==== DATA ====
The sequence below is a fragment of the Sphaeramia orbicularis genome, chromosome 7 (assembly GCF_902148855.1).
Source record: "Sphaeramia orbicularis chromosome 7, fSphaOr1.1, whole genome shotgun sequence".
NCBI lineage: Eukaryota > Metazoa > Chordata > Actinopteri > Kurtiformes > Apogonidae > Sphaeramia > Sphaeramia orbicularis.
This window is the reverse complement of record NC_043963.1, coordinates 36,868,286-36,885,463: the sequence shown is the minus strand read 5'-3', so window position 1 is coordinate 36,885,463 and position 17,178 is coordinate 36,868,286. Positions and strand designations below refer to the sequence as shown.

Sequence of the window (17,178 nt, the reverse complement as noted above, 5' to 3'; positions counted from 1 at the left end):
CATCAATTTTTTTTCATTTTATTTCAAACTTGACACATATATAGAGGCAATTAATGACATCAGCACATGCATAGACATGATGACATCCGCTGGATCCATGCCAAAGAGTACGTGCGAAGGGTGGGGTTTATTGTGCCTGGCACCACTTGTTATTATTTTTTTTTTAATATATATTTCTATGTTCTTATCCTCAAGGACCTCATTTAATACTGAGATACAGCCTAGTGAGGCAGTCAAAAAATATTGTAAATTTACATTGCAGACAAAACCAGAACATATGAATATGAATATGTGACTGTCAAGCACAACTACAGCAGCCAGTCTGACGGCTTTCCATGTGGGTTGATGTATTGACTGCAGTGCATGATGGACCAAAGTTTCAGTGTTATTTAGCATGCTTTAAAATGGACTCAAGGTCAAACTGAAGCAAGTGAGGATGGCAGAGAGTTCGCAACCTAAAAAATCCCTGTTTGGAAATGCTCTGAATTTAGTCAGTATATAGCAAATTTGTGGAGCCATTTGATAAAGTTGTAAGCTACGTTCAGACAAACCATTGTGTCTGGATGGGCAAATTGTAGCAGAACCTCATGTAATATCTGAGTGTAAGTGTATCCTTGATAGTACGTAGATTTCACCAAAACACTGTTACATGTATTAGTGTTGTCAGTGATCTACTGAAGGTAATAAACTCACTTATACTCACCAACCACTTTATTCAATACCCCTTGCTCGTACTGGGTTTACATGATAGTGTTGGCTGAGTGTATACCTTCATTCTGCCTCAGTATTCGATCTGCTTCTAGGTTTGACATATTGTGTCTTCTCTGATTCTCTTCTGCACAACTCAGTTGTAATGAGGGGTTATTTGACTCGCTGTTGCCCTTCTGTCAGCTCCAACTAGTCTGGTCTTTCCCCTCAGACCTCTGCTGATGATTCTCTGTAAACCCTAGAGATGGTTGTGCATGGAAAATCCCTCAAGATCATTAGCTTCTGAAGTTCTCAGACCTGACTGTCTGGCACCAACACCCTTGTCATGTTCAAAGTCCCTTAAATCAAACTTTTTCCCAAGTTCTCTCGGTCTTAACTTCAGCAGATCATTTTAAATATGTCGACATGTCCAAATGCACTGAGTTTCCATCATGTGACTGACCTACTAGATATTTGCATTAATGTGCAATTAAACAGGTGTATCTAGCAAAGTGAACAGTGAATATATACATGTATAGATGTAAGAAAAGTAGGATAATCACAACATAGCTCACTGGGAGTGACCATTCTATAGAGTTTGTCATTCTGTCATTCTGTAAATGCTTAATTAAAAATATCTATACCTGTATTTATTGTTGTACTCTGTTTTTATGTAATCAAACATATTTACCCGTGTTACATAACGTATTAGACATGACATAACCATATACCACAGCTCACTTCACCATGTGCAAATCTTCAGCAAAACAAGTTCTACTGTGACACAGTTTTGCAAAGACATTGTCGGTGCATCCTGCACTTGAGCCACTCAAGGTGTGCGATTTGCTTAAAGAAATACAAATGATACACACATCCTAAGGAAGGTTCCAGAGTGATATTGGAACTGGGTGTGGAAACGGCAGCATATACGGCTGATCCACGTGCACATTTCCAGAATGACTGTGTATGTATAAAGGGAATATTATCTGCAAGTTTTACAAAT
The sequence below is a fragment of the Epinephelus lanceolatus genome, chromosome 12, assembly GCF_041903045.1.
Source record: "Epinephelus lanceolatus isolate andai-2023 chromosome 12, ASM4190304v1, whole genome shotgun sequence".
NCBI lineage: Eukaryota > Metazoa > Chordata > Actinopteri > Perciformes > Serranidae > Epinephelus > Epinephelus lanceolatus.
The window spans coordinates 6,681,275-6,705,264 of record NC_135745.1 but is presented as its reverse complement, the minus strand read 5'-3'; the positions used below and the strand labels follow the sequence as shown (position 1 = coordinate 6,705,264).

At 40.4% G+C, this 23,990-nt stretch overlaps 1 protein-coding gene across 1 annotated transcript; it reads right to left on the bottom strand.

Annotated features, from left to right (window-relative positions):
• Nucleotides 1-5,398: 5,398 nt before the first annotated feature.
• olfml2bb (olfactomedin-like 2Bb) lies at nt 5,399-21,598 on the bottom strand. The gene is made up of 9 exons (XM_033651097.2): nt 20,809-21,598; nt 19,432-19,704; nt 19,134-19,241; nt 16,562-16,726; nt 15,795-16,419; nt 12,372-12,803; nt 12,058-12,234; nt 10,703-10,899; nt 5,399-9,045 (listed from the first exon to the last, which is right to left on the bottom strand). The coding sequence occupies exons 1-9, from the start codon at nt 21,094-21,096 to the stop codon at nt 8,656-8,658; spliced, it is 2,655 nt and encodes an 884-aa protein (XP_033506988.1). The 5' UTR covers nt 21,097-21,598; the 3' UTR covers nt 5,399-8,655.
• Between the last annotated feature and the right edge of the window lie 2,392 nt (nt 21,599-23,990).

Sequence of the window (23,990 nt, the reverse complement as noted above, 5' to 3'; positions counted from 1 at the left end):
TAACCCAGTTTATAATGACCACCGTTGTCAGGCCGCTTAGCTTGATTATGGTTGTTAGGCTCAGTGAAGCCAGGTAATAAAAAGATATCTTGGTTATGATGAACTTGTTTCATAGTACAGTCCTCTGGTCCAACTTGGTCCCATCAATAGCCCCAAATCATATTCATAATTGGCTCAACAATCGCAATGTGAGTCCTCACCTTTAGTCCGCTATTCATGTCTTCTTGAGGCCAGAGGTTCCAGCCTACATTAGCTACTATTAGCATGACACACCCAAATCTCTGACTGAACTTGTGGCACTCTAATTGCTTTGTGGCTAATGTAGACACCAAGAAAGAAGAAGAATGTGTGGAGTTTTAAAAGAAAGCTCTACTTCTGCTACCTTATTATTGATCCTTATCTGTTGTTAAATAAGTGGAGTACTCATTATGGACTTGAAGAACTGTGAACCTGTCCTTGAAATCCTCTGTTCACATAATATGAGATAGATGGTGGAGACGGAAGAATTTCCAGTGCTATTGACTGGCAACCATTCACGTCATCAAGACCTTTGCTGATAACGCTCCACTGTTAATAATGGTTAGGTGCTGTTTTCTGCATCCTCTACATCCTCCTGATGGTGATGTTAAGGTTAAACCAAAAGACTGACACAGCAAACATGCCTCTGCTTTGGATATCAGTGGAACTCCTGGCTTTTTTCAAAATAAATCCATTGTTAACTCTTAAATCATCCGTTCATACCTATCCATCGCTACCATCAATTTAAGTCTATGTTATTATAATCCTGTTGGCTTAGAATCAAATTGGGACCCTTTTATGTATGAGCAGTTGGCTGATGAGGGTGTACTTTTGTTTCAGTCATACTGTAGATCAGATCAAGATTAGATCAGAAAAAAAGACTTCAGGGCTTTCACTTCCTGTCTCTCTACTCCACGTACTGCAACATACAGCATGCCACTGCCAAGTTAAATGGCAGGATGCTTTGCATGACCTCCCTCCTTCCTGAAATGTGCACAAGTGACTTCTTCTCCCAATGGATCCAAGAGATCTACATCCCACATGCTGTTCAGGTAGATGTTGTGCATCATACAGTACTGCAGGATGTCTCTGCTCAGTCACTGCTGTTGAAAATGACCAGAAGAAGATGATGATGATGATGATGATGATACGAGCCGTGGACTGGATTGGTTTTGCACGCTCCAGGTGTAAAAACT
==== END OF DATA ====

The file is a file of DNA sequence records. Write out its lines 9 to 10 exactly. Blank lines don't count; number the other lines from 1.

NCBI lineage: Eukaryota > Metazoa > Chordata > Actinopteri > Perciformes > Serranidae > Epinephelus > Epinephelus lanceolatus.
The window spans coordinates 6,681,275-6,705,264 of record NC_135745.1 but is presented as its reverse complement, the minus strand read 5'-3'; the positions used below and the strand labels follow the sequence as shown (position 1 = coordinate 6,705,264).